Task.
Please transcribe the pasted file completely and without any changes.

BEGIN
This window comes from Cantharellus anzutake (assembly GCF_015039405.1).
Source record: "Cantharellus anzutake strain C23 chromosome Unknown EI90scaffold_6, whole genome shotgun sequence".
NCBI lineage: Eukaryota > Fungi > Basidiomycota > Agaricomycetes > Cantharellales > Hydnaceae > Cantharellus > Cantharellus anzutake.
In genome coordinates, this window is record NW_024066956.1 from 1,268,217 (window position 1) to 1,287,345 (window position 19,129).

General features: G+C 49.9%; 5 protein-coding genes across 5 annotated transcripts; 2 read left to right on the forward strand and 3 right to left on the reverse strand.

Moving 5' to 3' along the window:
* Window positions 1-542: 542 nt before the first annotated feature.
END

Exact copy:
This window comes from Cantharellus anzutake (assembly GCF_015039405.1).
Source record: "Cantharellus anzutake strain C23 chromosome Unknown EI90scaffold_6, whole genome shotgun sequence".
NCBI lineage: Eukaryota > Fungi > Basidiomycota > Agaricomycetes > Cantharellales > Hydnaceae > Cantharellus > Cantharellus anzutake.
In genome coordinates, this window is record NW_024066956.1 from 1,268,217 (window position 1) to 1,287,345 (window position 19,129).

General features: G+C 49.9%; 5 protein-coding genes across 5 annotated transcripts; 2 read left to right on the forward strand and 3 right to left on the reverse strand.

Moving 5' to 3' along the window:
* Window positions 1-542: 542 nt before the first annotated feature.